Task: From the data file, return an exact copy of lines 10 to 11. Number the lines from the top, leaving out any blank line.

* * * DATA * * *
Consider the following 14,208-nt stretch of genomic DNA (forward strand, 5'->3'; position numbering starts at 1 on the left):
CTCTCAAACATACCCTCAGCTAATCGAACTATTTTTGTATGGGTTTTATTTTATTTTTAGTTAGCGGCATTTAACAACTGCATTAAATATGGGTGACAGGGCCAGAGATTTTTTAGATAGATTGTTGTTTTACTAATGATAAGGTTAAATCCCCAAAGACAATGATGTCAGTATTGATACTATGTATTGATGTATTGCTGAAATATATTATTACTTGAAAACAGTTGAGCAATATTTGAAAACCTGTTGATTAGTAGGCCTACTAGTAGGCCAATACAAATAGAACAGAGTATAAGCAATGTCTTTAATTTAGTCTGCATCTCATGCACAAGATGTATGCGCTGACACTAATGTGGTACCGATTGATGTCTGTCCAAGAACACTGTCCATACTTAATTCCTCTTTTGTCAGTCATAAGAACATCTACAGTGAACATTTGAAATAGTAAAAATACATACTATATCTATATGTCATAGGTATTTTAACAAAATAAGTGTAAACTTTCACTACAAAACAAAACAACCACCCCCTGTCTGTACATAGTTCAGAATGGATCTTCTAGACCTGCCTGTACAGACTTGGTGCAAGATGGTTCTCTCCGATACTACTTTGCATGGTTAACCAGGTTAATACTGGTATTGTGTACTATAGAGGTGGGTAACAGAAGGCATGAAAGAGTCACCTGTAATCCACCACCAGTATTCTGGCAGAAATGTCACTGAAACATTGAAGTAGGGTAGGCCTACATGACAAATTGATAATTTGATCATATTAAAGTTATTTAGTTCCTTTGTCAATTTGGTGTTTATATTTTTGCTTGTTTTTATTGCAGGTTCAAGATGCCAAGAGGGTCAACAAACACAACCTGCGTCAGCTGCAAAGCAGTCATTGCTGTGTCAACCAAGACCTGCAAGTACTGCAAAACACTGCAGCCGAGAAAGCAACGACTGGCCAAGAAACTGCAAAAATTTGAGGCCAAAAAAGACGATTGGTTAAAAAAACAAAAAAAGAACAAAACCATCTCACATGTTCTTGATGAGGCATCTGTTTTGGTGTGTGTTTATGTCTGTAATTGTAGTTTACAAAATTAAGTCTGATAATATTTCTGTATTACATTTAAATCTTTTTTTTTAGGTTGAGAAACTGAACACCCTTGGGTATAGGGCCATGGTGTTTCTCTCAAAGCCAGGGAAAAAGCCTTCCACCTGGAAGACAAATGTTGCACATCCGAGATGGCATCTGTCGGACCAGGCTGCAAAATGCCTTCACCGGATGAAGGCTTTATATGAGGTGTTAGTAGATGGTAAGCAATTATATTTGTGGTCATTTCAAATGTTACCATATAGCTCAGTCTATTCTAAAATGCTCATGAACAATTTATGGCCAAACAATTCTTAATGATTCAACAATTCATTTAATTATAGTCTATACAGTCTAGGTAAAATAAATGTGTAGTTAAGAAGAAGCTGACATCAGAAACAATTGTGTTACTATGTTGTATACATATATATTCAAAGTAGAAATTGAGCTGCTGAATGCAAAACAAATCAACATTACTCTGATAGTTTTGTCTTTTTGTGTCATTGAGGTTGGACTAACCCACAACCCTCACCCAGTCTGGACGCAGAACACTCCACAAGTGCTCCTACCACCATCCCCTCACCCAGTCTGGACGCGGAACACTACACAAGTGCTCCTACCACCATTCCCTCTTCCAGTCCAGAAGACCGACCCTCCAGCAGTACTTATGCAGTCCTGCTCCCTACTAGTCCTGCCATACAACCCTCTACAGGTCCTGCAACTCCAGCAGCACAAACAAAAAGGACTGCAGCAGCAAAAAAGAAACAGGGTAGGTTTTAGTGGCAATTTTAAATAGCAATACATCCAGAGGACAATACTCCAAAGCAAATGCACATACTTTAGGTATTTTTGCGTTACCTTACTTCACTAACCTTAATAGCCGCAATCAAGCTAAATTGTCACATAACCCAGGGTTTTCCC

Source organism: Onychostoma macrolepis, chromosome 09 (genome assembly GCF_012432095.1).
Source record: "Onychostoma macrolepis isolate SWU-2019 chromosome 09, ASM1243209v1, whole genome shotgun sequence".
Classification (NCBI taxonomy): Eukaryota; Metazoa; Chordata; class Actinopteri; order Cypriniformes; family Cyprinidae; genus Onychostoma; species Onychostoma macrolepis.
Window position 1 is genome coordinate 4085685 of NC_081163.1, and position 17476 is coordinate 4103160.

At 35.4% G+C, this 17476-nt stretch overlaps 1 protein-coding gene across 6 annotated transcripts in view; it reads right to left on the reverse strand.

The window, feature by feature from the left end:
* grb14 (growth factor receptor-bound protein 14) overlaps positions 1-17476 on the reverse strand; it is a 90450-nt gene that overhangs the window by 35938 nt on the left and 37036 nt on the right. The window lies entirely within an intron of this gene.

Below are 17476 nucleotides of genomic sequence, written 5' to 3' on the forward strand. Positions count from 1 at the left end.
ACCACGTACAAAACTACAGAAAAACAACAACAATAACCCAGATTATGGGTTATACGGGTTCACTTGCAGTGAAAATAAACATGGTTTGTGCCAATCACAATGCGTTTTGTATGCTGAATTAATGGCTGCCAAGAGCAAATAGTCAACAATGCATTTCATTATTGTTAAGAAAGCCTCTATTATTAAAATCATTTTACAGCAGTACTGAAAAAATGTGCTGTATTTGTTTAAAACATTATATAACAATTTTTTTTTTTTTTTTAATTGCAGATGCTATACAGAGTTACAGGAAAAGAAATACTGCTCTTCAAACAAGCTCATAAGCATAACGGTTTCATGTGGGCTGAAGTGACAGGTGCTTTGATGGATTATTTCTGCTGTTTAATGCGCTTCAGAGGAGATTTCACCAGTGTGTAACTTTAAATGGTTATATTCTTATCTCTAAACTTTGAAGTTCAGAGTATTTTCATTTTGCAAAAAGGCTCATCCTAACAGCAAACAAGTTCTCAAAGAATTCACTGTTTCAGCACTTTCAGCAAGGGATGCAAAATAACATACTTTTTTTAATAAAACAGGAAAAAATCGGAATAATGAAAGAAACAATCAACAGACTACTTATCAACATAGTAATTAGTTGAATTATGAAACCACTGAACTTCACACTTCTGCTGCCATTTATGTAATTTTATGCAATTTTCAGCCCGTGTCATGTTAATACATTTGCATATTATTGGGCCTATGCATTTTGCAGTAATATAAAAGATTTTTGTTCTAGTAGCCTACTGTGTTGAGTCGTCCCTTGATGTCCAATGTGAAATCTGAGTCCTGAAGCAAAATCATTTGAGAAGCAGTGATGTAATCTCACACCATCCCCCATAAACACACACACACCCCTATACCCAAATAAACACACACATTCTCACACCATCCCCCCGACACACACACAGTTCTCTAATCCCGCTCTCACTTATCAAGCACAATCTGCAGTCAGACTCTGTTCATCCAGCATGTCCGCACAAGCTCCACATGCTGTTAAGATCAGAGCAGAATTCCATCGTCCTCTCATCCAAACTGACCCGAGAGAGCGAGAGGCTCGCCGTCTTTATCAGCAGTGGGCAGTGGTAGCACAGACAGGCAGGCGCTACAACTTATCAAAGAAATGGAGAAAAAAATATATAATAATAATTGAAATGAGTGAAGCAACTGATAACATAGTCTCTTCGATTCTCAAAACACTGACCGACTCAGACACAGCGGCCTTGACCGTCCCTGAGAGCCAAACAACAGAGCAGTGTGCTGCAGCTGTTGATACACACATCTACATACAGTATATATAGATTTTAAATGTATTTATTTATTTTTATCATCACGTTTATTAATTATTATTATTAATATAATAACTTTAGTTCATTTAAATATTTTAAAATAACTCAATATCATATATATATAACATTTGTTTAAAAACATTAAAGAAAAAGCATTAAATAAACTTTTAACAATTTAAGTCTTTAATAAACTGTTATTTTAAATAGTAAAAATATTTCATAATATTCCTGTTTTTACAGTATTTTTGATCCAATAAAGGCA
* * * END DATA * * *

Below are 17476 nucleotides of genomic sequence, written 5' to 3' on the forward strand. Positions count from 1 at the left end.
ACCACGTACAAAACTACAGAAAAACAACAACAATAACCCAGATTATGGGTTATACGGGTTCACTTGCAGTGAAAATAAACATGGTTTGTGCCAATCACAATGCGTTTTGTATGCTGAATTAATGGCTGCCAAGAGCAAATAGTCAACAATGCATTTCATTATTGTTAAGAAAGCCTCTATTATTAAAATCATTTTACAGCAGTACTGAAAAAATGTGCTGTATTTGTTTAAAACATTATATAACAATTTTTTTTTTTTTTTTAATTGCAGATGCTATACAGAGTTACAGGAAAAGAAATACTGCTCTTCAAACAAGCTCATAAGCATAACGGTTTCATGTGGGCTGAAGTGACAGGTGCTTTGATGGATTATTTCTGCTGTTTAATGCGCTTCAGAGGAGATTTCACCAGTGTGTAACTTTAAATGGTTATATTCTTATCTCTAAACTTTGAAGTTCAGAGTATTTTCATTTTGCAAAAAGGCTCATCCTAACAGCAAACAAGTTCTCAAAGAATTCACTGTTTCAGCACTTTCAGCAAGGGATGCAAAATAACATACTTTTTTTAATAAAACAGGAAAAAATCGGAATAATGAAAGAAACAATCAACAGACTACTTATCAACATAGTAATTAGTTGAATTATGAAACCACTGAACTTCACACTTCTGCTGCCATTTATGTAATTTTATGCAATTTTCAGCCCGTGTCATGTTAATACATTTGCATATTATTGGGCCTATGCATTTTGCAGTAATATAAAAGATTTTTGTTCTAGTAGCCTACTGTGTTGAGTCGTCCCTTGATGTCCAATGTGAAATCTGAGTCCTGAAGCAAAATCATTTGAGAAGCAGTGATGTAATCTCACACCATCCCCCATAAACACACACACACCCCTATACCCAAATAAACACACACATTCTCACACCATCCCCCCGACACACACACAGTTCTCTAATCCCGCTCTCACTTATCAAGCACAATCTGCAGTCAGACTCTGTTCATCCAGCATGTCCGCACAAGCTCCACATGCTGTTAAGATCAGAGCAGAATTCCATCGTCCTCTCATCCAAACTGACCCGAGAGAGCGAGAGGCTCGCCGTCTTTATCAGCAGTGGGCAGTGGTAGCACAGACAGGCAGGCGCTACAACTTATCAAAGAAATGGAGAAAAAAATATATAATAATAATTGAAATGAGTGAAGCAACTGATAACATAGTCTCTTCGATTCTCAAAACACTGACCGACTCAGACACAGCGGCCTTGACCGTCCCTGAGAGCCAAACAACAGAGCAGTGTGCTGCAGCTGTTGATACACACATCTACATACAGTATATATAGATTTTAAATGTATTTATTTATTTTTATCATCACGTTTATTAATTATTATTATTAATATAATAACTTTAGTTCATTTAAATATTTTAAAATAACTCAATATCATATATATATAACATTTGTTTAAAAACATTAAAGAAAAAGCATTAAATAAACTTTTAACAATTTAAGTCTTTAATAAACTGTTATTTTAAATAGTAAAAATATTTCATAATATTCCTGTTTTTACAGTATTTTTGATCCAATAAAGGCA